In a recent case before Germany’s Federal Employment Appeals Tribunal an employee who worked for a competitor whilst on garden leave was not ordered to account to his employer for the extra money earned, despite breaching a non-competition clause.
Within the framework of a redundancy package an employee was granted paid garden leave at 6,000 euros per month until 31st January 2010. However, from 1st December 2009 the employee went to work for a competitor earning 6,000 euros gross.
The employer brought a claim salary earned whilst working for the competitor, or in the alternative, for that amount to be offset against the continued rights of the employee under the several package.
The claimant relied on §61 sub-paragraph 1 German Commerce Act (Handelsgesetzbuch, HGB). Under this paragraph, where an employee carries on a business in breach a non-competition clause, he must account to the employer for any income earned on behalf of a third party. Furthermore, any income received for the employee’s direct benefit is deemed to be earned for the benefit of the employer.
The defendant disputed the claim and applied for it to be struck out on the grounds that it had no real prospect of success.
In the lower courts the claim was unsuccessful. The Regional Employment Appeals Tribunal in Baden-Württemberg held that §60 sub-paragraph 1 HGB and following paragraphs were not applicable in the current case. The claimant lodged further appeals which did not succeed.
The Federal Employment Appeals Tribunal, although rejecting the claim, differed from the lower courts in its reasoning. The court affirmed that §60 sub-paragraph 1 HGB did apply in the current case. Under this paragraph an agent is not permitted to trade or encroach on the trading sphere of a principal, for his own or a third party’s benefit, without the principal’s authorisation.
Although the defendant in the current case was not strictly an agent within the definition of §59 HGB, it was held that non-competition clauses do apply to employees. In light of the level of earnings and the type of activity undertaken for the competitor, the court found that the non-competition clause in this case had been breached.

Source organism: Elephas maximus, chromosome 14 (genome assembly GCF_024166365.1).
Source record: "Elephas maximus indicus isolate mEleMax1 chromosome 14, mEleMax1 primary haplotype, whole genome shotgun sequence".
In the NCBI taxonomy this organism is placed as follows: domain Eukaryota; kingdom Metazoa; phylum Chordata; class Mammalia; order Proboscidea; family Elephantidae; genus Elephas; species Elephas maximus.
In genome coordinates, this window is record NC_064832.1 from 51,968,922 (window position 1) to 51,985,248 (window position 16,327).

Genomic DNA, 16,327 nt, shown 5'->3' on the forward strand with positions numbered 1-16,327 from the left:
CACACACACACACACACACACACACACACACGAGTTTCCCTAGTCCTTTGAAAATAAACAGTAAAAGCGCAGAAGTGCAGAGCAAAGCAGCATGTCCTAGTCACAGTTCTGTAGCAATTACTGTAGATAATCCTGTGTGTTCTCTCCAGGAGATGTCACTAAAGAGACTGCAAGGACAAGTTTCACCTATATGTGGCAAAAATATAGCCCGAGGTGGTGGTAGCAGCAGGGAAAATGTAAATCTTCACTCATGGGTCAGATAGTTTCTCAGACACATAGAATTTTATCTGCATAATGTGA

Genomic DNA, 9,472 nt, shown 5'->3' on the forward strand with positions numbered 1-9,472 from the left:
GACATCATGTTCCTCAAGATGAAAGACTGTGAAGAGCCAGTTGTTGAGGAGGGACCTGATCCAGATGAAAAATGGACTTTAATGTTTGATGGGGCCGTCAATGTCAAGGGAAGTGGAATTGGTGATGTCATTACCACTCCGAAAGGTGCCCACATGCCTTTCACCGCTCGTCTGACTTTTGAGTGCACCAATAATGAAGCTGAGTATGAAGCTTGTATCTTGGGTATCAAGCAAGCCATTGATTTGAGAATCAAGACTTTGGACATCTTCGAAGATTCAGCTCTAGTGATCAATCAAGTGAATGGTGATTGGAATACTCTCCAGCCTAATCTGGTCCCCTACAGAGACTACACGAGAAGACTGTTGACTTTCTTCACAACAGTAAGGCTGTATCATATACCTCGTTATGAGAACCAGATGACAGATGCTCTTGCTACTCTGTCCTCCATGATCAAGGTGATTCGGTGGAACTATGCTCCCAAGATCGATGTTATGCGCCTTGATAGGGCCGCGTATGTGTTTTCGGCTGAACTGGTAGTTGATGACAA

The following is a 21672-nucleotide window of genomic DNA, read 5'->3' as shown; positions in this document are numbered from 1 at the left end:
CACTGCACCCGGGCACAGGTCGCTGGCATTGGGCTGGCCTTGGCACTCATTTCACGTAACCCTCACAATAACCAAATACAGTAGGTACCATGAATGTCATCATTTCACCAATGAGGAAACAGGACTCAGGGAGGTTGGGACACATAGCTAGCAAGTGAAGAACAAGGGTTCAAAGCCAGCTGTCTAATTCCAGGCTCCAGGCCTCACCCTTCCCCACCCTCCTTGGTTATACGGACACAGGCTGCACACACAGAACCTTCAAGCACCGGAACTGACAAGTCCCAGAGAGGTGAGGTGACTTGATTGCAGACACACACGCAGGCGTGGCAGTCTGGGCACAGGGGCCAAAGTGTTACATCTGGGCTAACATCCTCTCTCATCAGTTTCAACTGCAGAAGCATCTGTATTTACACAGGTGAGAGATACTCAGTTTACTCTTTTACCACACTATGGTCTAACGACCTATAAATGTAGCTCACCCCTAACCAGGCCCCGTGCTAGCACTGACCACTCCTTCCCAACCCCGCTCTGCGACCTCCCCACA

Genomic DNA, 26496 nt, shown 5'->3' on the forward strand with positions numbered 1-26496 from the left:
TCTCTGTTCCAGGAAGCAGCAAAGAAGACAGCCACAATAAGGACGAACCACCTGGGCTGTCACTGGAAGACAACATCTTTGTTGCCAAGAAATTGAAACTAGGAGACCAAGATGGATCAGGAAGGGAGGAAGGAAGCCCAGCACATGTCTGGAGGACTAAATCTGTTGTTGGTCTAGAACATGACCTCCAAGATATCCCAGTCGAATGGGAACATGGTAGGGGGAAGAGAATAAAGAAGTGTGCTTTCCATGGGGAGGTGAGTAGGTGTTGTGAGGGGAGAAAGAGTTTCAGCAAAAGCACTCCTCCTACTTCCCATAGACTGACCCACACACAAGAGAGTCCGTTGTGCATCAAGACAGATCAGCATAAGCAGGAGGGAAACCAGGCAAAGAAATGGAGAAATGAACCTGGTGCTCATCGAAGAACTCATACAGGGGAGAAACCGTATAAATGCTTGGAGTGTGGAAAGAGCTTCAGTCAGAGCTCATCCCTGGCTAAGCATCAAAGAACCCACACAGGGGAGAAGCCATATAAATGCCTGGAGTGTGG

Despite this breach, the employee was not ordered to account to the employer for the earnings received whilst working for the competitor. The Federal Employment Appeals Tribunal argued that the employee had not “received remuneration whilst carrying on business for the benefit of a third party” as defined under §61 HGB. An employment contract does not represent the carrying on of a business with a speculative aim of making profit and as such, an individual who enters an employment contract with a competitor does not compete on open market with his employer.
Consequently the employee was not ordered to account to his employer for the additional earnings received after working for a competitor whilst on garden leave.
The claim to offset the earnings made in contravention of the non-competition clause against the continuing rights under the severance package also failed as no express provision had been made to this effect in the severance agreement.
A further claim under §242 German Civil Code was also rejected as the claimant failed to show that the defendant had acted in bad faith.
However, it remains unclear how the court would have decided, had the employer brought a claim for compensation under §61 sub-paragraph 1 half sentence 1 HGB. The claimant did not seek to rely on the argument that damage had been caused as a result of the breach of the non-competition clause.
The employer also failed to show a breach of any other obligations by the employee which would have amounted to damage in light of the payments made under the severance package